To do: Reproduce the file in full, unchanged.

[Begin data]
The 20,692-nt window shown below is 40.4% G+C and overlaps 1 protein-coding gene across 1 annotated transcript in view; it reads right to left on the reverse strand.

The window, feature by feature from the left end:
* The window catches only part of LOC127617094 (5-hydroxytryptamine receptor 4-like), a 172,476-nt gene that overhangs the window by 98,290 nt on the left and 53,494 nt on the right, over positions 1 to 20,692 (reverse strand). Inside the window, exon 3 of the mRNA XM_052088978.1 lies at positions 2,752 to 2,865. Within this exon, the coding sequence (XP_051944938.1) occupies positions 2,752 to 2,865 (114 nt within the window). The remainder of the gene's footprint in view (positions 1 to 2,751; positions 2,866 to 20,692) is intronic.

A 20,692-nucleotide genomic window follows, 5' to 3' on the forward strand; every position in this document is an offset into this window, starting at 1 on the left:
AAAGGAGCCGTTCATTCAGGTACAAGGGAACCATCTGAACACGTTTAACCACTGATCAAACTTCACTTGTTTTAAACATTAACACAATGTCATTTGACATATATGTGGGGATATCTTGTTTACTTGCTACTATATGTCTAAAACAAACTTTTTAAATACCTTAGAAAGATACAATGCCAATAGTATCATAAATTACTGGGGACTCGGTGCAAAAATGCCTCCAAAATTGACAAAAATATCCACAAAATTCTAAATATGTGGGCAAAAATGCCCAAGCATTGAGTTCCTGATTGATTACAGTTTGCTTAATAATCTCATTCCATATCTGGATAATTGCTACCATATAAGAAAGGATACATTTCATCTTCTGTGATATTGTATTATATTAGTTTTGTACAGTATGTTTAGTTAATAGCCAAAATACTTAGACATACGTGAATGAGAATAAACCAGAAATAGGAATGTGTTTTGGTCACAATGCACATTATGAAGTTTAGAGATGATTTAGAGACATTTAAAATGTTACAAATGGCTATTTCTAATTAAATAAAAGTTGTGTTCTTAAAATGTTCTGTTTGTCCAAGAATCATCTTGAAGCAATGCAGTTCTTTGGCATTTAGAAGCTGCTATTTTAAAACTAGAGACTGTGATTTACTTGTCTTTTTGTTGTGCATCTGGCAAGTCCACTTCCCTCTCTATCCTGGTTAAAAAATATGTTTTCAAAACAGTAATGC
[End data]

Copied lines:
The 20,692-nt window shown below is 40.4% G+C and overlaps 1 protein-coding gene across 1 annotated transcript in view; it reads right to left on the reverse strand.

The window, feature by feature from the left end:
* The window catches only part of LOC127617094 (5-hydroxytryptamine receptor 4-like), a 172,476-nt gene that overhangs the window by 98,290 nt on the left and 53,494 nt on the right, over positions 1 to 20,692 (reverse strand). Inside the window, exon 3 of the mRNA XM_052088978.1 lies at positions 2,752 to 2,865. Within this exon, the coding sequence (XP_051944938.1) occupies positions 2,752 to 2,865 (114 nt within the window). The remainder of the gene's footprint in view (positions 1 to 2,751; positions 2,866 to 20,692) is intronic.

A 20,692-nucleotide genomic window follows, 5' to 3' on the forward strand; every position in this document is an offset into this window, starting at 1 on the left:
AAAGGAGCCGTTCATTCAGGTACAAGGGAACCATCTGAACACGTTTAACCACTGATCAAACTTCACTTGTTTTAAACATTAACACAATGTCATTTGACATATATGTGGGGATATCTTGTTTACTTGCTACTATATGTCTAAAACAAACTTTTTAAATACCTTAGAAAGATACAATGCCAATAGTATCATAAATTACTGGGGACTCGGTGCAAAAATGCCTCCAAAATTGACAAAAATATCCACAAAATTCTAAATATGTGGGCAAAAATGCCCAAGCATTGAGTTCCTGATTGATTACAGTTTGCTTAATAATCTCATTCCATATCTGGATAATTGCTACCATATAAGAAAGGATACATTTCATCTTCTGTGATATTGTATTATATTAGTTTTGTACAGTATGTTTAGTTAATAGCCAAAATACTTAGACATACGTGAATGAGAATAAACCAGAAATAGGAATGTGTTTTGGTCACAATGCACATTATGAAGTTTAGAGATGATTTAGAGACATTTAAAATGTTACAAATGGCTATTTCTAATTAAATAAAAGTTGTGTTCTTAAAATGTTCTGTTTGTCCAAGAATCATCTTGAAGCAATGCAGTTCTTTGGCATTTAGAAGCTGCTATTTTAAAACTAGAGACTGTGATTTACTTGTCTTTTTGTTGTGCATCTGGCAAGTCCACTTCCCTCTCTATCCTGGTTAAAAAATATGTTTTCAAAACAGTAATGC